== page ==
Methods

The origin of mouse strains

The PWD/Ph inbred strain was created from a single pair of wild mice of the Mus musculus musculus subspecies. The wild mice were trapped in 1972 in Kunratice, in the central part of the Czech Republic (Gregorova and Forejt 2000). On August 28, 2007, they were at the F87 generation of brother × sister mating. The C57BL/6J inbred strain (B6) was imported from The Jackson Laboratory in 1998. The CSs have been produced and maintained in the Specific Pathogen Free barrier facility on a 12 h light/12 h dark cycle. The mice had ad libitum access to a standard rodent diet (VELAS, ST-1, 3.4% fat) and acidified water. Principles of laboratory animal care followed the Czech Republic Act Animal Protection no. 246/92 Sb. fully compatible with the corresponding Directive 806/609/EEC of the Council of Europe Convention ETS123. The consomic strains were prepared by selection for nonrecombinant PWD chromosome in 10 or more consecutive backcrosses to the B6 host strain.

Construction of intersubspecific consomic and subconsomic strains

The backcrosses started with (B6 × PWD) F1 females to avoid the partial meiotic arrest and resulting subfertility of F1 males (Forejt 1996). The exception was the line dedicated to transfer the chromosome YPWD. The conplastic B6.PWD-mt strain, carrying mitochondrial PWD DNA and the B6 nuclear genome was generated by 10 backcrosses, starting with (PWD × B6) × B6, always using backcross females and B6 males. After each backcross generation (N2N11), the mice with a particular nonrecombinant PWD chromosome were selected for further backcross to B6. To reduce the risk of hidden double crossovers, a genotyping panel was used of 279 evenly spaced (average 6.0 cM) SSLPs (Dietrich et al. 1994) preselected for distinct B6/PWD polymorphism (Supplemental Table 5). To ensure the B6 origin of the mitochondrial DNA, B6 was used as a female parent in one backcross generation. The conplastic B6.PWD-mt strain was produced by 10 generations of backcrosses of Nn females to B6 males without genotyping.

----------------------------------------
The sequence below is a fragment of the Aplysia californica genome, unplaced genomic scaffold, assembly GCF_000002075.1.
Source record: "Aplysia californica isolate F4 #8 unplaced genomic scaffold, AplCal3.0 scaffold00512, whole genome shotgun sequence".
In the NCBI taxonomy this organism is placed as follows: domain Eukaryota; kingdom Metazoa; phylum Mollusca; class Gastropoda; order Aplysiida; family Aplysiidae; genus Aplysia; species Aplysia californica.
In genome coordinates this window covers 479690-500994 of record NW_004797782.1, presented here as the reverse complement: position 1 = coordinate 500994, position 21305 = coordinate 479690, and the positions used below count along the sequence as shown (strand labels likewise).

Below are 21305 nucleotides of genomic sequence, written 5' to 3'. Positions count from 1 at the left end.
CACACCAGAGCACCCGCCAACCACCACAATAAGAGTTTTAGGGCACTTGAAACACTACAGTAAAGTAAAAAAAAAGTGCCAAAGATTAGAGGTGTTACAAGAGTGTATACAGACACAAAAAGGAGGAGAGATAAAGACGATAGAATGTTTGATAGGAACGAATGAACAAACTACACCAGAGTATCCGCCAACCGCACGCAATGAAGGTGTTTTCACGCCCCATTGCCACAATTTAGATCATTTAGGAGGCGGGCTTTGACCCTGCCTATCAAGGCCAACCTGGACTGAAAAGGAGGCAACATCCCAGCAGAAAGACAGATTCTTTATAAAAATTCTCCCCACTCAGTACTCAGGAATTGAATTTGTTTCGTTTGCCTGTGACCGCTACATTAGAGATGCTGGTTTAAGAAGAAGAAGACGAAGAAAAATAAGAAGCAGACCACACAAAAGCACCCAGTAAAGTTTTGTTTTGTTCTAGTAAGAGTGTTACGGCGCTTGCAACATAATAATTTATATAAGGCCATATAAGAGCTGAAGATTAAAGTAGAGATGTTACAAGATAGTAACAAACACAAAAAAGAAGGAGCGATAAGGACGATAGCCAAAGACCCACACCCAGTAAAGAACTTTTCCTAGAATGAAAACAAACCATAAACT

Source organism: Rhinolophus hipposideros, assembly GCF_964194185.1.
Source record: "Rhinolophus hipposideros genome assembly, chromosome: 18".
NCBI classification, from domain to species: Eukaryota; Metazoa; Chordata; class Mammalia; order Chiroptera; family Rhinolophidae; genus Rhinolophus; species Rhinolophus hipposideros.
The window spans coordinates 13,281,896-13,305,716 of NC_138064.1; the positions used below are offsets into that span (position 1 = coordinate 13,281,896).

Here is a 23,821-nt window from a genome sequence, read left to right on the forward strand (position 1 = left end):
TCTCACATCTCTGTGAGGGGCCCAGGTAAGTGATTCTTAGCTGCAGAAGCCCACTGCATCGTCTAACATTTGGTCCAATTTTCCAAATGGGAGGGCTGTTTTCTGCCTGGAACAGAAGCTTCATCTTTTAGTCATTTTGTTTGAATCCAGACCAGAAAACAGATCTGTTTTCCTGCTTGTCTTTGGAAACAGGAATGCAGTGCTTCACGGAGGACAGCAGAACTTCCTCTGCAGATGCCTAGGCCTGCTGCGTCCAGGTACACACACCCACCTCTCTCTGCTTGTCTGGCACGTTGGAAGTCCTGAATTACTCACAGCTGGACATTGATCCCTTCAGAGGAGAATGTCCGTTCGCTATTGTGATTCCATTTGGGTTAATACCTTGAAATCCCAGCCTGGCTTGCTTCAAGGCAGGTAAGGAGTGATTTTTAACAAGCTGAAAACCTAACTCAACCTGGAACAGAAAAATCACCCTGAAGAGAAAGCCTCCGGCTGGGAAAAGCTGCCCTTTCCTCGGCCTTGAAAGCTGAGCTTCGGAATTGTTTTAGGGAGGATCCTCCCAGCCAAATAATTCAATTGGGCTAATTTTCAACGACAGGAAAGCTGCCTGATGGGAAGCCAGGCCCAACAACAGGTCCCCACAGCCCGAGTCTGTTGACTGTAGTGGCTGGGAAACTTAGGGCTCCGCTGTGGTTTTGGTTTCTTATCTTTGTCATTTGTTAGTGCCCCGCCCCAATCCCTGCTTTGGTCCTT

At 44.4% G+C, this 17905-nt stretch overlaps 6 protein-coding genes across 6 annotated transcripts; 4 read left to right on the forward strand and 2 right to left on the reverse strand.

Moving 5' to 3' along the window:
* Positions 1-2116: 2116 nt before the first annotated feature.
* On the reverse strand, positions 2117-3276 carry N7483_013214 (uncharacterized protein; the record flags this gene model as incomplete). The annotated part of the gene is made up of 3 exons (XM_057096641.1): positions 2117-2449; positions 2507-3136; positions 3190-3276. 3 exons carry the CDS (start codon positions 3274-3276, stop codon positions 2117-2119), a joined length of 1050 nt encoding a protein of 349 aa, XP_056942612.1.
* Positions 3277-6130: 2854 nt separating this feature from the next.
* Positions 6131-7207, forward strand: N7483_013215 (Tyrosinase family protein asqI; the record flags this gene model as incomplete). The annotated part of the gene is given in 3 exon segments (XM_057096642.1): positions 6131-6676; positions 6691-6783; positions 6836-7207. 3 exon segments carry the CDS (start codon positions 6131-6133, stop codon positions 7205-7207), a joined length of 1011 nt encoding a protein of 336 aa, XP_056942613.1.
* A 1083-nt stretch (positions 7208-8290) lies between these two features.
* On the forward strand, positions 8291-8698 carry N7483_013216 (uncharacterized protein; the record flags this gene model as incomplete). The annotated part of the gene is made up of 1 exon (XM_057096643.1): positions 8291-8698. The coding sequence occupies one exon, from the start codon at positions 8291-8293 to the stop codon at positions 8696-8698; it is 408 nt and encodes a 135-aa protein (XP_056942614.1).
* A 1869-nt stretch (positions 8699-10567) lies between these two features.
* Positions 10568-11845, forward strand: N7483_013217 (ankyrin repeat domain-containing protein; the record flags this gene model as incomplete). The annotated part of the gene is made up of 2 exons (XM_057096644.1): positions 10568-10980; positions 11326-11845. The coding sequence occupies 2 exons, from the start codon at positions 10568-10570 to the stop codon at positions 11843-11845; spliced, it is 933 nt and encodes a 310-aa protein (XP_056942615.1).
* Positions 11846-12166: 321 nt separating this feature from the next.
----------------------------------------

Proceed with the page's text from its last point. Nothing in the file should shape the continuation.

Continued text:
The nomenclature for consomic and subconsomic strains

Following the recommendation of the International Committee on Standardized Genetic Nomenclature for Mice, the designation is C57BL/6J-Chr #PWD for a consomic strain carrying chromosome # on genetic background of C57BL/6J. Subconsomics with proximal, middle, and distal segments are termed C57BL/6J-Chr #.1PWD, C57BL/6J-Chr #.2PWD, and C57BL/6J-Chr #.3PWD. The abbreviated form, used throughout this study, is B6.PWD-Chr.#, e.g., B6.PWD-Chr10.1 for C57BL/6J-Chr 10.1PWD. The term chromosome substitution strain is considered as a common designation for consomic, subconsomic, and conplastic strains.

Genome-wide genotyping and sequence analysis